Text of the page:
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The whole bag of cinemagic tricks-including blue screen, sodium light, miniatures and triple-head optical printing-was called upon to give screen credibility to this very special dragon

In "PETE'S DRAGON", Eustace Lycett, head of the special film effects department at Walt Disney Productions, faced a formidable challenge - bringing Elliot, a somewhat unusual dragon, to life.

Lycett, a 40-year veteran at the Disney Studio, played a crucial role in the birth of Elliot, the animated star of the $10 million feature film. Lycett's job was to help make the now you see him - now you don't - dragon spring to life in the film's live-action sequences.

"Special effects is the discipline called upon when the writers' imaginations demand 'impractical' or 'impossible' feats," Lycett explains. Sometimes the necessary miracles are performed mechanically. Lycett believes that mechanical special effects supervisor Danny Lee produced some outstanding results for the new film. Some of Lee's trickery is described in the accompanying interview with Frank Phillips, ASC.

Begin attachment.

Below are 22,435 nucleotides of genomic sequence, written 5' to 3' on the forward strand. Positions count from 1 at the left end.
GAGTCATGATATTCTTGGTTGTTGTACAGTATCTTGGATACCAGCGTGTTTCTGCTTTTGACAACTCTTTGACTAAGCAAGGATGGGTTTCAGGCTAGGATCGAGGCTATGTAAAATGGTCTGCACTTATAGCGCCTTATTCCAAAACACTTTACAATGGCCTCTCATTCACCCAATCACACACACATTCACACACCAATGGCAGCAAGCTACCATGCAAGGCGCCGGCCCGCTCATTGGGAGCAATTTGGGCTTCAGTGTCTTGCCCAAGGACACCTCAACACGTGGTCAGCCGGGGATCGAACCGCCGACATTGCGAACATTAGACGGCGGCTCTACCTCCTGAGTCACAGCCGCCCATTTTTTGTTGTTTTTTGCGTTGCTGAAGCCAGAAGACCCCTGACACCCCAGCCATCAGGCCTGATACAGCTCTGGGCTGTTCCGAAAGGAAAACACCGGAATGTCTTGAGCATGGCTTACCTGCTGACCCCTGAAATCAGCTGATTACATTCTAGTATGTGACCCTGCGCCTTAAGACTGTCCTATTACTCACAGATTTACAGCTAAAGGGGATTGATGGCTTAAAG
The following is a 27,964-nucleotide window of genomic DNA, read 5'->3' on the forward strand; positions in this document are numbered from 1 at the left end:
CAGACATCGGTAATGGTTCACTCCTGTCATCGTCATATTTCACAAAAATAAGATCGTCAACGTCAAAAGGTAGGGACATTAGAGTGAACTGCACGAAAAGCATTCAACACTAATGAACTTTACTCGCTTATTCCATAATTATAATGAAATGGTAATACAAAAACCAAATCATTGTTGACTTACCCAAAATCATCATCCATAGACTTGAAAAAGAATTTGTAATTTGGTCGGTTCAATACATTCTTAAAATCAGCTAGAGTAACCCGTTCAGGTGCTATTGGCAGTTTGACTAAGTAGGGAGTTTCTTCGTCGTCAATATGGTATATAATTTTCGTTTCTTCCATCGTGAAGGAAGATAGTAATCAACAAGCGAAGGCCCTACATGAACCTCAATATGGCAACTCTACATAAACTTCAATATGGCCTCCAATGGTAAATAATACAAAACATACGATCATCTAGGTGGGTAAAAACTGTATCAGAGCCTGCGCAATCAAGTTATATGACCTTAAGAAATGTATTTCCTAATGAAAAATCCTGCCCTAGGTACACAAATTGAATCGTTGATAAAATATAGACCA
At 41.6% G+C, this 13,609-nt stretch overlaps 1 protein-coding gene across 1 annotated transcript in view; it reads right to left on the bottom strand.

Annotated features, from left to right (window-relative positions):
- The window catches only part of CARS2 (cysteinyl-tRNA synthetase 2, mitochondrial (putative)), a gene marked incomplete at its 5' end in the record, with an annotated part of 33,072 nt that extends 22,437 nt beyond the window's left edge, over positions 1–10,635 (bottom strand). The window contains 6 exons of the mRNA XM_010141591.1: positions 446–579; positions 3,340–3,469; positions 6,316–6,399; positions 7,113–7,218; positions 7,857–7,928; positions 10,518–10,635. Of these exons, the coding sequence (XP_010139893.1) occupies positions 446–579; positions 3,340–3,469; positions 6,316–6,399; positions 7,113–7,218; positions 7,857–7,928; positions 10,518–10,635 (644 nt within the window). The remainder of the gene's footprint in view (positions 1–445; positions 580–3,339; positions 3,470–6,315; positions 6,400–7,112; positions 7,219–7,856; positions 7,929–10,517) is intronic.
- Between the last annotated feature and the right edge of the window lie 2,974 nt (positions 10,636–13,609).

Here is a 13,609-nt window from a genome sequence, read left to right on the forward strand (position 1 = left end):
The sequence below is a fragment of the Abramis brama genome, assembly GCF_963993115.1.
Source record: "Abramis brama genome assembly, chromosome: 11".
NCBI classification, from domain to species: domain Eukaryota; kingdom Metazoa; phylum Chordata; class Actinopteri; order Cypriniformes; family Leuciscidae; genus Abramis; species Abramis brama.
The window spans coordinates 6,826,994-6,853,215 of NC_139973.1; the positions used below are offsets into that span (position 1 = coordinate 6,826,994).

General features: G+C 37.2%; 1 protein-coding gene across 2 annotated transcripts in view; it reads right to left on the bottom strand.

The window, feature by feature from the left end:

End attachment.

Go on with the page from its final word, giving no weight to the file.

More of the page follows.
Lycett performed the special effects feats that could best be achieved optically. For "PETE'S DRAGON", his wizardry included blue screen and sodium light process photography, a miniature sea storm sequence and a great deal of compositing using two three-head optical printers.